"material facts" must be existing facts, not promises of future action.
We cannot find a misrepresentation or concealment
of material facts by the defendant. Promises as to
future action are not misrepresentations of
existing facts. Action taken in reliance on such
promises, as distinguished from action taken in
reliance on a misrepresentation of existing facts,
cannot raise an estoppel.
Ozier v. Haines, 99 N.E.2d 395, 396 (Ill.App. Ct. 1951),
aff'd., 103 N.E.2d 485 (1952).*fn1
An analysis of the alleged misrepresentations that ISMI relies on
occurred during the initial telephone conversation and as a part of the
follow up letter. ZISA argues that these statements were not
material misrepresentations but were, at most, representations as to
future action. ISMI does not attempt to explain how the statements in
question were misrepresentations of material fact, and seems to believe
that it would be sufficient to prove that ZISA made promises of future
action knowing that they would not be fulfilled.
Our analysis of the statements is that they are not representations as
to existing fact and, further, that there is no evidence that they were
false or misleading. Still less is there any evidence that ZISA knew they
were false or misleading or intended them to be so.
We will begin with the telephone conversation. In its Memorandum in
Opposition to the Motion for Summary Judgment, ISMI states:
It is undisputed that in their initial telephone
conversation, Avenaim told Manfredini that he
wanted the distributorship Manfredini
himself testified that Avenaim told him he would
approach ZEC "in order to obtain the
distribution of Zenith watches in the United
States." SMF 147 Avenaim testified that Manfredini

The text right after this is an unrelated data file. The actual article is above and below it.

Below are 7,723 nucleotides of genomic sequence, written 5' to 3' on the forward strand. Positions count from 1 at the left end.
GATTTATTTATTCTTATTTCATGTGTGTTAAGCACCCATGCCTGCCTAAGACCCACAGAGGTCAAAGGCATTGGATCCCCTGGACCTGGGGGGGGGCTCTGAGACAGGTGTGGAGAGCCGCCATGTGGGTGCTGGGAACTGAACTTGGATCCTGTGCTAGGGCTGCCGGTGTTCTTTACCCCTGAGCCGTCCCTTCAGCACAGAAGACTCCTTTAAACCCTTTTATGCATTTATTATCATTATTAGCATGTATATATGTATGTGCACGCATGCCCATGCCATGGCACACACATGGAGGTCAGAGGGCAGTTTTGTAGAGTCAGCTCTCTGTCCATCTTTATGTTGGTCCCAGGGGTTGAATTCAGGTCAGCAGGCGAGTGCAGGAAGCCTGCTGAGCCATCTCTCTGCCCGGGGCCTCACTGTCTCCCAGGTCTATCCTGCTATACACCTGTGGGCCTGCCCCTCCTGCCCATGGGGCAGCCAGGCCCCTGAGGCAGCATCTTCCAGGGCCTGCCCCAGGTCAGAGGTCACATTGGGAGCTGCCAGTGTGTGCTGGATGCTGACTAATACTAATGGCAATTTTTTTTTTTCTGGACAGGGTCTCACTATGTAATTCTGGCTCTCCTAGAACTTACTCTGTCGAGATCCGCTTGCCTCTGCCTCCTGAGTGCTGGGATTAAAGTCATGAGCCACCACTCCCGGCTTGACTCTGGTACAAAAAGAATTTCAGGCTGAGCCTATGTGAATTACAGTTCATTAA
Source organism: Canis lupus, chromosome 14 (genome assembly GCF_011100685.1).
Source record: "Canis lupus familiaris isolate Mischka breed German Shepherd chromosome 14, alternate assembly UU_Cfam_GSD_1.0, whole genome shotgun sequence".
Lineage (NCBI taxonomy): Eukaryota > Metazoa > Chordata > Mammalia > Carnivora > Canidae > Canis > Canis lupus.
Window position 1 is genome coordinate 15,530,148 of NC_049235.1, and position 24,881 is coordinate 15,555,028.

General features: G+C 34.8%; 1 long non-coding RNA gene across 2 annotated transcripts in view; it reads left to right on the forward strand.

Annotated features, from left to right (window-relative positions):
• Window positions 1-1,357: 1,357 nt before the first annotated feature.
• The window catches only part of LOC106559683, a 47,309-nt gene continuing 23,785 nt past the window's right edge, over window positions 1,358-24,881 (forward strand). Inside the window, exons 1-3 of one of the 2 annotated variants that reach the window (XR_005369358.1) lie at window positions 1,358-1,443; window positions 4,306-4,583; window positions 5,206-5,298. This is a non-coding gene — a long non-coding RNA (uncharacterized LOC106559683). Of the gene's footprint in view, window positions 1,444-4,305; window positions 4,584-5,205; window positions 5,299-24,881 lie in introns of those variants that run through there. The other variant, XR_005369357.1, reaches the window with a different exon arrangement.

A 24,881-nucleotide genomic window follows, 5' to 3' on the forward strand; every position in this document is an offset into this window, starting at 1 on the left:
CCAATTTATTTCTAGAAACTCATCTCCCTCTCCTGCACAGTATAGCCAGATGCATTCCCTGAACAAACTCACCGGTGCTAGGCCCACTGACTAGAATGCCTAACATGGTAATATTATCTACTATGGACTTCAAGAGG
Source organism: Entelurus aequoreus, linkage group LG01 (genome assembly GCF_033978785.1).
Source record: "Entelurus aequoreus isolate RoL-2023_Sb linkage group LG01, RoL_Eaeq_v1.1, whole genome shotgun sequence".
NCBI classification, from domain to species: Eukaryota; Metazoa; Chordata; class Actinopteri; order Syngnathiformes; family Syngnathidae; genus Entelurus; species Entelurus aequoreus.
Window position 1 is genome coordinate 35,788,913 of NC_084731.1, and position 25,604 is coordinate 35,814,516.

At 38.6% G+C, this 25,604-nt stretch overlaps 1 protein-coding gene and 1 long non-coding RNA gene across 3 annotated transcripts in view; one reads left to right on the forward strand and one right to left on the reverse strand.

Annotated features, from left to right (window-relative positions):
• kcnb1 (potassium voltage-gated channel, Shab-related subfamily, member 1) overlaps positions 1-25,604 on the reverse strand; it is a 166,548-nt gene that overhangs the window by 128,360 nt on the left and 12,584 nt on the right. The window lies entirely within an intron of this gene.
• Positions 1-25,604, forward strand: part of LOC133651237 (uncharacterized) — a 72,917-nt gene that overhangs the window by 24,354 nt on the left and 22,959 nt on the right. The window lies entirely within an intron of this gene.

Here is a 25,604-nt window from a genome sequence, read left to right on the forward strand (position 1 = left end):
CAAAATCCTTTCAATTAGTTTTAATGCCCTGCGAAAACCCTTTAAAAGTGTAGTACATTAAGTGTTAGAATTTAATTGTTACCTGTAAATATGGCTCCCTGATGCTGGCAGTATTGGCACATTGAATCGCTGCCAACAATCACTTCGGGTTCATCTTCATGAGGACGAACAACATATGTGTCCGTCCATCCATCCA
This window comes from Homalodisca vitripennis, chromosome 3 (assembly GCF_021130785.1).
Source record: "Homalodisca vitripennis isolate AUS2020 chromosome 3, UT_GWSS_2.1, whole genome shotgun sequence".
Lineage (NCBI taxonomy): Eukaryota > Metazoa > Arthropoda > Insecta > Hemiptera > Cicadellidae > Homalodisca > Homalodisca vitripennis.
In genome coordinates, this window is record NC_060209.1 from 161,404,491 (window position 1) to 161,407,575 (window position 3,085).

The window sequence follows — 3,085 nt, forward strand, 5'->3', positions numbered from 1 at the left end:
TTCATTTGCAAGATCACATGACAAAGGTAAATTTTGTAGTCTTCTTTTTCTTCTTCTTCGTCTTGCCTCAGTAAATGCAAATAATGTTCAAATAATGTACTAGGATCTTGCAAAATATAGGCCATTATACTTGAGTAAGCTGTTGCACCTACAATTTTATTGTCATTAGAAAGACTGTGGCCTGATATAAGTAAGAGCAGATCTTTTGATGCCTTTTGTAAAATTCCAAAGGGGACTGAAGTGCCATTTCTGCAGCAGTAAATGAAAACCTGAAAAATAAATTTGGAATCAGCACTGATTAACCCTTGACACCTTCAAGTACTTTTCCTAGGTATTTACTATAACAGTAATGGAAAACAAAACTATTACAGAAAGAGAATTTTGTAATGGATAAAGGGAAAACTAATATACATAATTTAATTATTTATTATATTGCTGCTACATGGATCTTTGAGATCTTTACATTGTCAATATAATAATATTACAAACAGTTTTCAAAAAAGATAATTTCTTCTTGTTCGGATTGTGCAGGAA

told him if he accomplished this, he would
be chosen. for the distribution. SMF ¶
(Memorandum in Opposition to the Motion for Summary Judgment, at 9)
(emphasis added). ISMI has taken considerable liberty with the actual
testimony of Avenaim. Referring to the record reference SMF ¶ 55, we
find the following: "[A]ccording to Avenaim, when he told Manfredini that
he wanted the North American distributorship if he were successful in his
negotiations with ZEC, Manfredini replied, "I don't see why not.' Avenaim
Dep. p. 68-69, 71." Looking at the actual deposition of Avenaim, we see
still less resemblance between his actual testimony and what ISMI's
memorandum contends his testimony was:
Q. And did Mr. Manfredini tell you that you would
be the distributor?
Q. What did he say to suggest that you would be
A. He said, I don't see why not. Let's give it a
try. Something to that extent.
Q. Are those his words? "I don't see why not."
"Let's give it a try."
A. Something to that extent. Not exactly in those
Q. And when he said, I don't see why not. Let's
give it a try. Did you understand him to mean
that that meant that you would be the
Q. or just that he meant that you should
initiate some efforts with Zenith Electronics?
A. I think what he meant is, if you can do what